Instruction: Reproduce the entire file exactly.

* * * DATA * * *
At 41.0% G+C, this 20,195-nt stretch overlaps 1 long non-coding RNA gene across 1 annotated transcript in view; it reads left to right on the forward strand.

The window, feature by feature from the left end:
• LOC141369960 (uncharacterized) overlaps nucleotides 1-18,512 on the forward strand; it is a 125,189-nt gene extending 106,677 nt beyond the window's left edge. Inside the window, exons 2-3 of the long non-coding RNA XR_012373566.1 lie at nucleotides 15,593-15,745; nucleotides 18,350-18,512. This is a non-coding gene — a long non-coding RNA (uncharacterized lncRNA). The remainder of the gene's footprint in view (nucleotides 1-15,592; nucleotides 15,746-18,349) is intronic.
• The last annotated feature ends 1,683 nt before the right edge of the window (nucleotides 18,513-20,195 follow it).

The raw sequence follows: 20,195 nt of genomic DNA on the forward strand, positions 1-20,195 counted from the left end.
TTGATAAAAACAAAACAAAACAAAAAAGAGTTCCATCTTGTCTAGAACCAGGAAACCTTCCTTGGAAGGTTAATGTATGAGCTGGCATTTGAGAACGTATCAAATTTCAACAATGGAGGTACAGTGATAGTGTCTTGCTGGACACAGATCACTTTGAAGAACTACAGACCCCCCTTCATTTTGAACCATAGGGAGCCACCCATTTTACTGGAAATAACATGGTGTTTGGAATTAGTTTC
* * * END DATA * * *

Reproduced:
At 41.0% G+C, this 20,195-nt stretch overlaps 1 long non-coding RNA gene across 1 annotated transcript in view; it reads left to right on the forward strand.

The window, feature by feature from the left end:
• LOC141369960 (uncharacterized) overlaps nucleotides 1-18,512 on the forward strand; it is a 125,189-nt gene extending 106,677 nt beyond the window's left edge. Inside the window, exons 2-3 of the long non-coding RNA XR_012373566.1 lie at nucleotides 15,593-15,745; nucleotides 18,350-18,512. This is a non-coding gene — a long non-coding RNA (uncharacterized lncRNA). The remainder of the gene's footprint in view (nucleotides 1-15,592; nucleotides 15,746-18,349) is intronic.
• The last annotated feature ends 1,683 nt before the right edge of the window (nucleotides 18,513-20,195 follow it).

The raw sequence follows: 20,195 nt of genomic DNA on the forward strand, positions 1-20,195 counted from the left end.
TTGATAAAAACAAAACAAAACAAAAAAGAGTTCCATCTTGTCTAGAACCAGGAAACCTTCCTTGGAAGGTTAATGTATGAGCTGGCATTTGAGAACGTATCAAATTTCAACAATGGAGGTACAGTGATAGTGTCTTGCTGGACACAGATCACTTTGAAGAACTACAGACCCCCCTTCATTTTGAACCATAGGGAGCCACCCATTTTACTGGAAATAACATGGTGTTTGGAATTAGTTTC